- The Washington Times - Thursday, March 22, 2001

The Bush administration has begun taking important steps towards addressing the continuing energy crisis in California, which already is taking a toll on the nation's economy and the wealth, if not actual health of its citizens. Both Mr. Bush and Energy Secretary Spencer Abraham addressed the crisis this week, and their remarks, displaying an open-eyed view of both the crisis and its potential solutions, are worth repeating.

Even as blackouts were rolling across California on Tuesday, Mr. Bush was meeting with his energy task force. Acknowledging the problem, Mr. Bush said that "there are no short-term fixes."

Mr. Abraham agreed, "America faces a major energy supply crisis over the next two decades," which if not met, "Will threaten our nation's economic prosperity, compromise our national security and literally alter the way we live our lives."

Mr. Abraham pointed out that "During a two-week period this past January, Californians lost an estimated $2.3 billion in wages, sales and productivity." They weren't the only ones.

According to an estimate by the National Association of Manufacturers cited by Mr. Abraham, "soaring fuel prices between 1999 and 2000 cost the U.S. economy more than $115 billion shaving a full percentage point off our Gross Domestic Product." This augers ill for the future, because as Mr. Abraham noted, "This nation's last three recessions have all been tied to rising energy prices." Moreover, rising energy costs will continue to hit citizens in their pocketbook, whether in raised fuel bills, lost earnings, layoffs, or failures in new job creation. The secretary also cited Intel CEO Craig Barrett, who recently said that he couldn't spend billions on a new manufacturing plant in California "as long as California is a Third World country."

Mr. Abraham seconded Mr. Bush about the roots of the crisis, saying "America's current energy supply crisis is not due to some inevitable neo-Malthusian depletion of resources. The United States … [is] blessed with a rich abundance of natural resources. It's political leadership that has been scarce." He said that the energy strategy of the Clinton administration was essentially, "You can't find it … you can't transport it … and even if you get it, we don't want you to use it." As a result, the secretary said that America faces many challenges including, "Rising demand … tightening supplies … an aging power infrastructure."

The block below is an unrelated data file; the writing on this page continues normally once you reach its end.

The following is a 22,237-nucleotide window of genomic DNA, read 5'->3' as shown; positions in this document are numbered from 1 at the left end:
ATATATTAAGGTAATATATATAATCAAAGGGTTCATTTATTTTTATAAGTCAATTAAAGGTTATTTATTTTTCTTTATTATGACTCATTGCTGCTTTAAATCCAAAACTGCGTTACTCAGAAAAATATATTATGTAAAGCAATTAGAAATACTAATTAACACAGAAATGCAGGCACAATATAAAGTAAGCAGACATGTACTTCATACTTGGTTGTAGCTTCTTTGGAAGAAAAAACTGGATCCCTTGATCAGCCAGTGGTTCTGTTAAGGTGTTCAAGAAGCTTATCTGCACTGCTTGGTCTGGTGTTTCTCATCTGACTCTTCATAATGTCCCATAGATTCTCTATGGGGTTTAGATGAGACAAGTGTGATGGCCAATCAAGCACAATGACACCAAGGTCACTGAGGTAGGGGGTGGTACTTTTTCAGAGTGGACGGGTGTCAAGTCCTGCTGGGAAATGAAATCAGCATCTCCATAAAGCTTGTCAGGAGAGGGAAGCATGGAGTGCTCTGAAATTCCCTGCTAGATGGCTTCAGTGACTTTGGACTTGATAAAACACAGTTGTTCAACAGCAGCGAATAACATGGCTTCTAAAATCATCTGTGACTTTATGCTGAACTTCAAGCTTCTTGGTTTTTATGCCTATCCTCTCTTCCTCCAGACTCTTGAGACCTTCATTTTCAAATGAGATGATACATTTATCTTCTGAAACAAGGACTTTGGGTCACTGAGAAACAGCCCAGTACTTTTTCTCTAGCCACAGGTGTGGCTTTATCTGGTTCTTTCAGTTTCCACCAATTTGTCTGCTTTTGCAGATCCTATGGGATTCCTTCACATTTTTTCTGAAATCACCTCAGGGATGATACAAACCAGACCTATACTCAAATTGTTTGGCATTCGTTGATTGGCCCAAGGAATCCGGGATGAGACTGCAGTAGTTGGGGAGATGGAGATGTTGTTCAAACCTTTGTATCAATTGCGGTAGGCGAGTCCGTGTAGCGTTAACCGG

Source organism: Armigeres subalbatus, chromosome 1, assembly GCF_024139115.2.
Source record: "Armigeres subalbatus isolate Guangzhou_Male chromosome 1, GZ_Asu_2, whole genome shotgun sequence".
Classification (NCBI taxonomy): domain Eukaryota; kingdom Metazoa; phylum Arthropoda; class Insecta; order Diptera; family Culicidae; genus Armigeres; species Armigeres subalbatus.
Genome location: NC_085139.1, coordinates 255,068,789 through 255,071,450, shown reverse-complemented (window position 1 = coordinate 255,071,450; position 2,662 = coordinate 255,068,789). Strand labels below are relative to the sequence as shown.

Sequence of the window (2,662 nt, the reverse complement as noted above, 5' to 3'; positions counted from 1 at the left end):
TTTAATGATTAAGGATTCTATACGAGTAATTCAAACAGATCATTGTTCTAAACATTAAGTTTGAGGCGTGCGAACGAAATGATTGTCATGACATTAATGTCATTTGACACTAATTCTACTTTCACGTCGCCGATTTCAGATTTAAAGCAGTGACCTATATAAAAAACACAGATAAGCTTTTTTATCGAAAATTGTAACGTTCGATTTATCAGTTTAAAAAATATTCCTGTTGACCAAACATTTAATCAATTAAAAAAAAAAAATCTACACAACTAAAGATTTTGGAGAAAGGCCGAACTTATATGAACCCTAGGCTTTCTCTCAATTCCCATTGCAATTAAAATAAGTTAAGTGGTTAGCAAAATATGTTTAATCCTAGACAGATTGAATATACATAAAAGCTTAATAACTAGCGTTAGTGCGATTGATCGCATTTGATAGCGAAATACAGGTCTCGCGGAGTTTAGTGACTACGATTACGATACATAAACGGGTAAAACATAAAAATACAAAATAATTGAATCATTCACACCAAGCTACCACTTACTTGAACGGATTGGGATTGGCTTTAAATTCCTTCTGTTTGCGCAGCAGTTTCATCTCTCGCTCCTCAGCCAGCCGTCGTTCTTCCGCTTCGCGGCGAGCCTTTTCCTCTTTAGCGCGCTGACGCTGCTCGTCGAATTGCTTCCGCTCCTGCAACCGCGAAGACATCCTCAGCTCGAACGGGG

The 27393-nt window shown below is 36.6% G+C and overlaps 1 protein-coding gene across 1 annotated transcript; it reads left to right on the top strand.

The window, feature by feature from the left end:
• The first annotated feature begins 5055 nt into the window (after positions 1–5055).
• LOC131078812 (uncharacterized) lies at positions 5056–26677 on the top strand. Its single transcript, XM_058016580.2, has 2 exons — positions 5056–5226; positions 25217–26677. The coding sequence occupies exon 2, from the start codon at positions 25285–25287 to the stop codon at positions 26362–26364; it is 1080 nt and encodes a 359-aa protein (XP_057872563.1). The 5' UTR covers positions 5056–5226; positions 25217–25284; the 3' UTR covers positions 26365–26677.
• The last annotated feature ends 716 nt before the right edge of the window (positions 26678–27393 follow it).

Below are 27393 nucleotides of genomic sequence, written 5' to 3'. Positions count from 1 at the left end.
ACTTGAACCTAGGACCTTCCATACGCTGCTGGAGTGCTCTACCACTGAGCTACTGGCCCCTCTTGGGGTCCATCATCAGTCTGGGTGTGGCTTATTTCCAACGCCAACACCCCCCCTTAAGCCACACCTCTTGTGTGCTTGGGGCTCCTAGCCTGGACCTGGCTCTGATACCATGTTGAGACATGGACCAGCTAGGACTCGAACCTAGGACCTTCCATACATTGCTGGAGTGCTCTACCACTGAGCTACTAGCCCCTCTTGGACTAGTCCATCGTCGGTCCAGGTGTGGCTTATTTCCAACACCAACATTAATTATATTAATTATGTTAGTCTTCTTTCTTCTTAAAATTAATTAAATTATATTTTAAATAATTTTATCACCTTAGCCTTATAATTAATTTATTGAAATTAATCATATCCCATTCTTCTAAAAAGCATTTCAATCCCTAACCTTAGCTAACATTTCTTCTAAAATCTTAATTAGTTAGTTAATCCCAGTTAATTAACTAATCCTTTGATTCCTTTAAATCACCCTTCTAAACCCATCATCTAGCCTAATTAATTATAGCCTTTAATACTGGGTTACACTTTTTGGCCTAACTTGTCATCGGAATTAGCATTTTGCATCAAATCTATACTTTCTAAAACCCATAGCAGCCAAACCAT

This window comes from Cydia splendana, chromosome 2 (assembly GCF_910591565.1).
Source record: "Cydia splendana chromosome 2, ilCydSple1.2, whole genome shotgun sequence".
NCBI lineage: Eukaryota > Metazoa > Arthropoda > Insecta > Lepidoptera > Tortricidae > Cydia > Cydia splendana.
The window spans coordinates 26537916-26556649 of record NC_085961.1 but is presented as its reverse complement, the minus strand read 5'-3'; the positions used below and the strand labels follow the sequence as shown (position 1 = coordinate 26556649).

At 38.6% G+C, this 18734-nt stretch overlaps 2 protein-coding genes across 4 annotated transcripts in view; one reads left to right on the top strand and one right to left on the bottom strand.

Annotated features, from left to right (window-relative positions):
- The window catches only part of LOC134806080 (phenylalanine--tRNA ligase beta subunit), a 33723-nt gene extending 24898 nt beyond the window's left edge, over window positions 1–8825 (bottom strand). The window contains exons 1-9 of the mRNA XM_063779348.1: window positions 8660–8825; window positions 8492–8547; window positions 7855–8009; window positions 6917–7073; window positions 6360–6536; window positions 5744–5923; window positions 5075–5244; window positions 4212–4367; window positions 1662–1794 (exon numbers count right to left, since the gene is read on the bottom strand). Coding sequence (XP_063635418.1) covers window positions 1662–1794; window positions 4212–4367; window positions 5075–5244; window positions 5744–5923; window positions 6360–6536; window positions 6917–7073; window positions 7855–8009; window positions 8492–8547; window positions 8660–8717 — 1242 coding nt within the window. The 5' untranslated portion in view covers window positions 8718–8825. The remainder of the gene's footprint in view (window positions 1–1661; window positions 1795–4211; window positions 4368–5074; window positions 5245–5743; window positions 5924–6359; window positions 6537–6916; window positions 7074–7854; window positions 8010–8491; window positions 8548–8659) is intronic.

So what can be done? Mr. Bush said fundamentally, "We need to reduce demand and increase supply." To that end, solutions involve "good conservation … exploration for oil and gas and coal, development of energy sources that exist within our 50 states," and "good foreign policy," which involves working with suppliers everywhere.

Mr. Abraham elaborated, citing a need to "balance energy exploration and environmental protection," which could be put into good effect in the Arctic National Wildlife Refuge, where an estimated 10.4 billion barrels of oil await use. The secretary also pointed out that ideological opposition, especially the extreme sort currently on display in California, must be overcome. New power plants desperately need to be built, and renewable sources will meet only a fraction of current, and estimated, needs. Lastly, the secretary said that price controls are only an answer if the question is, "How can we produce more scarcity."

Blackouts will continue to roll across California, but for the first time in a long time, a bright light of political will to deal with the energy crisis is burning within the White House.


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